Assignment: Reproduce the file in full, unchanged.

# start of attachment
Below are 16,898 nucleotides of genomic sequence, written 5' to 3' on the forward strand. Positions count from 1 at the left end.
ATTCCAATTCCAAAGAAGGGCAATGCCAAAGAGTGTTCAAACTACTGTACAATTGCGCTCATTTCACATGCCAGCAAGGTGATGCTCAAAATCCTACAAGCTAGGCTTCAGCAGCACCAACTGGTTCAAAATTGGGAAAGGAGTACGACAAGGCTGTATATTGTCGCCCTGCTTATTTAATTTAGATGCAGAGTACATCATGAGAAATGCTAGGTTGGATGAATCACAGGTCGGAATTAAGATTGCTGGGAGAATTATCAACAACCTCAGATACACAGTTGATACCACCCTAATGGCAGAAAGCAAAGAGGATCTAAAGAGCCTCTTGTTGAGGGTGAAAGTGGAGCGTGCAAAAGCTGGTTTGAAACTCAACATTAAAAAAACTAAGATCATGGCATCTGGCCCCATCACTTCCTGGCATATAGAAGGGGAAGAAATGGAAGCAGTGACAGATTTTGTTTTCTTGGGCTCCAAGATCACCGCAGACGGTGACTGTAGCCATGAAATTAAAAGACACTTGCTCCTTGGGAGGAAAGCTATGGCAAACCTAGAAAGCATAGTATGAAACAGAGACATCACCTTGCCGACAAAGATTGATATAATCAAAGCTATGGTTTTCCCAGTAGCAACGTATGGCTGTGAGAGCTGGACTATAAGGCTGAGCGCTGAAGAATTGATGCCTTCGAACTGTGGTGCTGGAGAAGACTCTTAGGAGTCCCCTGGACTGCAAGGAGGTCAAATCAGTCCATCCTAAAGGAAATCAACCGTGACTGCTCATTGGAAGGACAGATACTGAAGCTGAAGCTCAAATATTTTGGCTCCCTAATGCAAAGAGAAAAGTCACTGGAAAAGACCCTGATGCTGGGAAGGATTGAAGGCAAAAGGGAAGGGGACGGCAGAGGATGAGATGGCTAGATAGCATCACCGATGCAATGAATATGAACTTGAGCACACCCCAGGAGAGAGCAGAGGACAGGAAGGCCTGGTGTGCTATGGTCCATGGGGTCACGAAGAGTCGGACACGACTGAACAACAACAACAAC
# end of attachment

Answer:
Below are 16,898 nucleotides of genomic sequence, written 5' to 3' on the forward strand. Positions count from 1 at the left end.
ATTCCAATTCCAAAGAAGGGCAATGCCAAAGAGTGTTCAAACTACTGTACAATTGCGCTCATTTCACATGCCAGCAAGGTGATGCTCAAAATCCTACAAGCTAGGCTTCAGCAGCACCAACTGGTTCAAAATTGGGAAAGGAGTACGACAAGGCTGTATATTGTCGCCCTGCTTATTTAATTTAGATGCAGAGTACATCATGAGAAATGCTAGGTTGGATGAATCACAGGTCGGAATTAAGATTGCTGGGAGAATTATCAACAACCTCAGATACACAGTTGATACCACCCTAATGGCAGAAAGCAAAGAGGATCTAAAGAGCCTCTTGTTGAGGGTGAAAGTGGAGCGTGCAAAAGCTGGTTTGAAACTCAACATTAAAAAAACTAAGATCATGGCATCTGGCCCCATCACTTCCTGGCATATAGAAGGGGAAGAAATGGAAGCAGTGACAGATTTTGTTTTCTTGGGCTCCAAGATCACCGCAGACGGTGACTGTAGCCATGAAATTAAAAGACACTTGCTCCTTGGGAGGAAAGCTATGGCAAACCTAGAAAGCATAGTATGAAACAGAGACATCACCTTGCCGACAAAGATTGATATAATCAAAGCTATGGTTTTCCCAGTAGCAACGTATGGCTGTGAGAGCTGGACTATAAGGCTGAGCGCTGAAGAATTGATGCCTTCGAACTGTGGTGCTGGAGAAGACTCTTAGGAGTCCCCTGGACTGCAAGGAGGTCAAATCAGTCCATCCTAAAGGAAATCAACCGTGACTGCTCATTGGAAGGACAGATACTGAAGCTGAAGCTCAAATATTTTGGCTCCCTAATGCAAAGAGAAAAGTCACTGGAAAAGACCCTGATGCTGGGAAGGATTGAAGGCAAAAGGGAAGGGGACGGCAGAGGATGAGATGGCTAGATAGCATCACCGATGCAATGAATATGAACTTGAGCACACCCCAGGAGAGAGCAGAGGACAGGAAGGCCTGGTGTGCTATGGTCCATGGGGTCACGAAGAGTCGGACACGACTGAACAACAACAACAAC